13 November 2009

The Night's Dark Shade, by Elena Maria Vidal

Father Robert Hugh Benson, one of my favorite historical novelists, had a knack for bringing to vivid life the characters and times of Reformation England, showing attention to historical detail while weaving tales fraught with danger, heroism, romance, duty, and sacrifice. The heroes and heroines of his novels--always Catholic--are eminently relatable.

In a similar vein, Elena Maria Vidal, author of Trianon, Madame Royale, and, most recently, The Night's Dark Shade, has a gift for writing beautifully while transporting one into past times and places and keeping one's attention riveted as if there oneself.

In the 13th century, Catharism--"The Great Heresy"--had swept through Languedoc, France and gained a stronghold, its adherents of noble and common stock alike. The problem was so serious the Catholic Church had instituted a crusade against the heretics, who had drawn numbers of the faithful away by their esoteric teachings. Louis VIII, crowned in 1223, would lead the crusade, reclaiming Aquitaine and much of the southern territories and leaving to his heir, St. Louis IX, a Capetian reign that extended from England to the Mediterranean.

In the midst of this medieval landscape, enter the maiden Raphaëlle de Miramande, vicomtesse, protagonist of The Night's Dark Shade, who, bereft of her father as well as her betrothed, both killed fighting alongside King Louis "the Lion" in the crusade, fears an unclear future. The Knights Hospitaller of St. John, that august military order whose members numbered the fiercest warriors against the Saracens, play a prominent part in this novel. Without giving away two much, two knights in particular represent opposite poles in young Raphaëlle's moral life--on the one hand, duty, obigation, and fidelity, and on the other, passion and temptation. Along with this, the devout Catholic maiden must contend firsthand with certain in her company who have ascribed to the Cathar heresy and its evils.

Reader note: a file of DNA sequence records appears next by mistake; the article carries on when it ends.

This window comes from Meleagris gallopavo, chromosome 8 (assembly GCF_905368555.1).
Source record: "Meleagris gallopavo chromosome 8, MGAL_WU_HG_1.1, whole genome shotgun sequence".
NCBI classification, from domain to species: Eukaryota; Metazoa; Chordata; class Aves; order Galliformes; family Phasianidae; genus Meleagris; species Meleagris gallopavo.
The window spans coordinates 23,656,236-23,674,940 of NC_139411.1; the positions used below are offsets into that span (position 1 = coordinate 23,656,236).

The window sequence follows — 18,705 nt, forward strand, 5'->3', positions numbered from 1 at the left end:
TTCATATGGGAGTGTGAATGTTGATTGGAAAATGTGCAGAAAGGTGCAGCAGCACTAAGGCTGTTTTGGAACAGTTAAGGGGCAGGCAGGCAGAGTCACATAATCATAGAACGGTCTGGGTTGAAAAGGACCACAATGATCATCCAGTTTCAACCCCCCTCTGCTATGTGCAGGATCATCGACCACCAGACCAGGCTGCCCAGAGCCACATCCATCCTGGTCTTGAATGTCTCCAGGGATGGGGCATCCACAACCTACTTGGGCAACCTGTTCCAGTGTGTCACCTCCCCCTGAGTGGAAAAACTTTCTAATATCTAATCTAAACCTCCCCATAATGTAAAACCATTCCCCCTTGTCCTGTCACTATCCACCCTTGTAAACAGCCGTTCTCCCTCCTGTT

The Church's struggles today against the practices of contraception, abortion, and euthanasia are, though separated by centuries, mirrored in Catholics' struggles against 13th century Albigensian morality, a philosophy that pitted spirit against matter. The Cathars, who deemed all carnality--even married sex--an evil, and its human fruits an unfortunate consequence, held it morally preferable to engage in non-procreative sexual acts, and justified abortion (in some cases even infanticide) and euthanasia to free "entrapped" souls from their material prisons. For these reasons, Vidal's novel is timely and relevant; the spiritual battles Catholics fought then are the same ones we fight today, whether it be on the great sweeping battlefronts of national heresy--a radical individualism loosed from its moral anchorings--or the more intimate realms of the individual soul wrestling to gain self-mastery. The young girl will read The Night's Dark Shade and identify with the youthful, strongwilled protagonist; the mature woman will read this novel and relate to the newly married Raphaëlle and the sufferings so common to the married state.

The Night's Dark Shade will be a book kept on the shelves of our family library, and will be mandatory reading for my little ones once they've gotten a bit older. Maria Elena Vidal has been gifted with an eye for historical detail, an energetic imagination, an elegant writing style, and a keen and informed faith, all of which blend attractively together in this her latest work.
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